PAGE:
With that said, it is unlikely that many systems will switch to using 4K technology in the same way that they currently use HD video. Whilst the first 4K NVRs and surveillance-grade monitors are being shipped, choices are still limited.
An HD-to-4K transition would require new cameras and lenses, new recording hardware, enhanced storage facilities, replacement (often larger) monitors, better bitrate management via advanced compression algorithms, etc.. This isn’t to say that the issues will be addressed, but the situation does restrict the potential for end-to-end 4K systems today.
Before moving on to how the surveillance sector can utilise 4K video, it is worth commenting further on the statement that larger monitors would be required. A brief look at the availability of 4K displays will highlight one issue: sizes tend to be 48 inches and upwards. There is a simple reason for this: the Lechner distance.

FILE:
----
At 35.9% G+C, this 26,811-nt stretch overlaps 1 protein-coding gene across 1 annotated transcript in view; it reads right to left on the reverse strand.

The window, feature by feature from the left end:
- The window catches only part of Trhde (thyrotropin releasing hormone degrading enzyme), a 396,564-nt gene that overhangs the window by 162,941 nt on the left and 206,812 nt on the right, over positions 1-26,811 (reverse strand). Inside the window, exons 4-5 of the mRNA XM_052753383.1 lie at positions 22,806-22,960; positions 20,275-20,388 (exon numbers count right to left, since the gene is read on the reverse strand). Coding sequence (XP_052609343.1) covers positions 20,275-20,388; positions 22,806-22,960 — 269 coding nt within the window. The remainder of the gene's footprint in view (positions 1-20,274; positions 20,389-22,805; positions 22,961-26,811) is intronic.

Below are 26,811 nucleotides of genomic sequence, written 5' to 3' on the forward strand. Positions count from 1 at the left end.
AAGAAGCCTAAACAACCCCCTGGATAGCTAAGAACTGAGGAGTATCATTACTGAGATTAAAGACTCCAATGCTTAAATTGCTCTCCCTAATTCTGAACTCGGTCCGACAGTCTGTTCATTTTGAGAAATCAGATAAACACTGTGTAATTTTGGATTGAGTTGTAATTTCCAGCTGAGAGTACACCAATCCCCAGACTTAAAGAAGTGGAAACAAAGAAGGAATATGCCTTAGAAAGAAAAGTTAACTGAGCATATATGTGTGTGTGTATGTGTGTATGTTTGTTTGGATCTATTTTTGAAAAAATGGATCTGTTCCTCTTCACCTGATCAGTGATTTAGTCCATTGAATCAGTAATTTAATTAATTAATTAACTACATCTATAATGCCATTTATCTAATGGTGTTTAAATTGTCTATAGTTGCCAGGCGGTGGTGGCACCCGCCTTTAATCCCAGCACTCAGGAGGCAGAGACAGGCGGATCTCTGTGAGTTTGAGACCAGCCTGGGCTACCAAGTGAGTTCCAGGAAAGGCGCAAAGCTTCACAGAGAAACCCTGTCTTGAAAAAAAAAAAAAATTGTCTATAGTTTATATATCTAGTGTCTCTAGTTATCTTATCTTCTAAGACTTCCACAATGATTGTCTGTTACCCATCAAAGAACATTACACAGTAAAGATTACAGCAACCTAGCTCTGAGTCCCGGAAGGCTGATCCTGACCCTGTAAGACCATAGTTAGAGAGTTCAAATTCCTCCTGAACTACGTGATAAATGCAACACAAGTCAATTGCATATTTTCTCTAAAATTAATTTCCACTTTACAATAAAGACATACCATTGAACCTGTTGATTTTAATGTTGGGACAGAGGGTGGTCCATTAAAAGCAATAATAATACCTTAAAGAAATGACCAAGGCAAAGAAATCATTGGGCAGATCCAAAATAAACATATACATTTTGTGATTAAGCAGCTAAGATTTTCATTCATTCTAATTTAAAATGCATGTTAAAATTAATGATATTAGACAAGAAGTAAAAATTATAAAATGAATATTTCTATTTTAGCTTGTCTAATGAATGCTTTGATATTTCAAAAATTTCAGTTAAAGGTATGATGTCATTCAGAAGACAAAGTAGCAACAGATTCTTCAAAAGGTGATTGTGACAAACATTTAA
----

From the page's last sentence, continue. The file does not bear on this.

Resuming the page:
Research has established that when a screen is either too small or too far away, the human eye cannot appreciate the additional quality which is realised by 4K video. Therefore it is possible to create a system which is 4K throughout, but which does not deliver enhanced quality to the operator!
There are some in the security industry who question the role of 4K video at present. There are even some who question its place in surveillance in the future. It is true that 4K video presents a number of challenges. With a resultant image approaching 8.3 megapixels, and a standard that may end up pushing towards 50fps, it will undoubtedly challenge thinking on streaming and archiving video.